Yeah. I get it. I’m not really even thinking about it as a Final Fantasy game with a lot of this. My callbacks to FFXIV are because that’s an MMO and we expect the concessions in MMOs to repetitive animations and lower tier graphics to allow for the content churn. For a new game to just look and feel like a 10 year old MMO with graphics is kinda rough.

      This game feels like they meant to have a ton more and just didn’t in the end. Not every game needs an open world but if I do compare it to other FF games, it definitely feels the least open.

      I have felt some of the boss fights were really good. I guess I would have just given it a 5 or 6.

      I think I’m mostly upset by how much acclaim it’s been getting.

      • EeeDawg101@lemm.ee
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        1 year ago

        I def get what you mean, it isn’t very fleshed out compared to other games that are in the same (apparent) league that the reviews are putting it in. I was just playing a little bit ago and did another of the side quests where you deliver food to people and it’s just so simple seeming (and repetitive since it happens more than once). But in a way I also like the simpleness of it. Maybe it’s appeasing to a certain part of the brain in people where it either clicks or it doesn’t and that is what is responsible for the reviews.

    • VoxAdActa@beehaw.org
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      1 year ago

      Games are like an interactive movie and there’s a ratio of moviness to gaminess and this one leans heavier on the moviness side.

      The last Final Fantasy game I played was 8, and it was exactly because of this. They stripped out almost all the “game” bits (although they did give us a really cool card game minigame) and turned it into basically a movie you could occasionally interact with. The battles were mindless (there was no reason not to use your strongest summon every round, because it was both more effective than anything else and because it was totally free to do so), the “equipment” system was entirely optional (which was good, because interacting with it required mega-grind), and overland travel was a total afterthought. It was more of a “game” than anything Tell Tale put out, but that’s a low bar, since Tell Tale only produces movies that sometimes throw in an attention check in the form of a quicktime event.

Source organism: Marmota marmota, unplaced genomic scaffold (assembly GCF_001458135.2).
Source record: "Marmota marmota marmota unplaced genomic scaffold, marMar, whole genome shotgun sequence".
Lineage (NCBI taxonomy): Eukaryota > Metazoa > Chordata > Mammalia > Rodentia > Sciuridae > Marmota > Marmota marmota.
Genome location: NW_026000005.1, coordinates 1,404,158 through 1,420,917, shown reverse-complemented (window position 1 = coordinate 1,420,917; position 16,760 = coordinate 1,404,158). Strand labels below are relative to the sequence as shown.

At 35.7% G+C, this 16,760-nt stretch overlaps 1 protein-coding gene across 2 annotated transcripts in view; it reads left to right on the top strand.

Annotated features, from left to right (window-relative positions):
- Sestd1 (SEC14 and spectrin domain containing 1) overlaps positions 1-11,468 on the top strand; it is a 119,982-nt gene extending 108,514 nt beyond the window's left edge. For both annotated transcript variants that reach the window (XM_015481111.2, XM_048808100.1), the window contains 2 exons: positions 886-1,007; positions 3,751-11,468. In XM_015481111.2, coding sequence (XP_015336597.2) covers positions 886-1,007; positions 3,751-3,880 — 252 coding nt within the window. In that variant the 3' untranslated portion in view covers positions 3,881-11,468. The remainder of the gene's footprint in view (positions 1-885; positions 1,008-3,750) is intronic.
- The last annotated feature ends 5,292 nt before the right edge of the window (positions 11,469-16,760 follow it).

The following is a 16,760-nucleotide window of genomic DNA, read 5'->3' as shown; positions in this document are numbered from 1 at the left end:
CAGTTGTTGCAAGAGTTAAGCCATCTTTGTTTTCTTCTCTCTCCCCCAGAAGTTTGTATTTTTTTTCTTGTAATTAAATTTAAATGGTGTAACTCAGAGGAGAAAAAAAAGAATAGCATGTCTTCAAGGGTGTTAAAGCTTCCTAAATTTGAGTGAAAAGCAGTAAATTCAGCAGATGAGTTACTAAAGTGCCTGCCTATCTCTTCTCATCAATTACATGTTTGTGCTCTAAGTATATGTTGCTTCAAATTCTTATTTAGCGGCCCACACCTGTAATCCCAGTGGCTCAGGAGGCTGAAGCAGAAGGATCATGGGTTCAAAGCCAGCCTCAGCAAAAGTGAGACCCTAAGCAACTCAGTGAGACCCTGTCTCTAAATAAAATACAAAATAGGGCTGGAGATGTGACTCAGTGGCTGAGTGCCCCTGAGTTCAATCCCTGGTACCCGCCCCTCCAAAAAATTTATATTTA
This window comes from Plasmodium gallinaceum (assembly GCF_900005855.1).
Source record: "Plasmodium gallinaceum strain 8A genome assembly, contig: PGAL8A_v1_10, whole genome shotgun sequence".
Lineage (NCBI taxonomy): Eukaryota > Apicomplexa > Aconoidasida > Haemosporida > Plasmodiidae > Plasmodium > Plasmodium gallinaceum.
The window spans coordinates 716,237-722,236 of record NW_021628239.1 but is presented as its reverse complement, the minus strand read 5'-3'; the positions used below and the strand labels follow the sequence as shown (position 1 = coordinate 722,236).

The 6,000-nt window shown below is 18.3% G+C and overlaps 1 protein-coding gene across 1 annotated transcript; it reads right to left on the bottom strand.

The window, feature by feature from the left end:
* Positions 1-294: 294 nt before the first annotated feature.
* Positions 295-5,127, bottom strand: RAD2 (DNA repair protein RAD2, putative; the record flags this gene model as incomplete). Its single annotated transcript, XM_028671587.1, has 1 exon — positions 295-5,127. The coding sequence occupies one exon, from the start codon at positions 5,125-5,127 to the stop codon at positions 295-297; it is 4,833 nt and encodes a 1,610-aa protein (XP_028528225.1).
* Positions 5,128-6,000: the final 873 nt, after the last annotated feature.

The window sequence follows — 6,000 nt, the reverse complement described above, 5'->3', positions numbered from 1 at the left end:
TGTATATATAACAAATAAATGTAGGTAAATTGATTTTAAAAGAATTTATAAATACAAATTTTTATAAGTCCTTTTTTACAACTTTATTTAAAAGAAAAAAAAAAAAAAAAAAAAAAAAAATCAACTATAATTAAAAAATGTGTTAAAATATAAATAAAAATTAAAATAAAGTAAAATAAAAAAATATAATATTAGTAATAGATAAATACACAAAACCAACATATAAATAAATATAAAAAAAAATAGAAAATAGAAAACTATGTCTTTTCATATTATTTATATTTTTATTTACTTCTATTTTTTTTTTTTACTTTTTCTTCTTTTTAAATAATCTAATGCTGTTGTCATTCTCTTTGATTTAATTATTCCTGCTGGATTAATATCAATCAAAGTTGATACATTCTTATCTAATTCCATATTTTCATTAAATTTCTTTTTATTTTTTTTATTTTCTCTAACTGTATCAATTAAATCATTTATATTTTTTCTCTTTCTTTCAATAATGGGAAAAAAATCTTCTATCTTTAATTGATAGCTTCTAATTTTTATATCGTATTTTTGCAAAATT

It was a real shame, because I had entirely switched system allegiance from Nintendo to Playstation just for FF7. Then the followed it up with 8, and it was obvious where they were taking the franchise. So I’m not surprised to see, all these years later, that the newest FF game is even more of that.

  • Turmbaumeister
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    1 year ago

    I disagree. This is the first game I’m rating over 9/10 since divinity original sin 2.

    I specifically like the map style over contemporary, pseudo big(copy pasted), generic open world.

    The story is the best I can think of in epic RPGS, maybe throne of Baal or kotor were similarly interesting for me but they are very old so there’s some nostalgia.

    Only 2 complaints I have are difficulty, there’s no reason to hide the hard mode, action is too easy. And side quest design, almost all involving combat.

  • thepiggz@beehaw.org
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    1 year ago

    This. The reviews never seem to add up for the FF series. I thought the same thing about 15. Not sure who all these mega fans are nowadays, but it’s not those of us were playing FF2 on snes back in the day and whatnot. I’ve wondered about review manipulation on Square Enix’s part though I could just be majorly out of touch. It is possible that people genuinely are seeing something there that I’m not.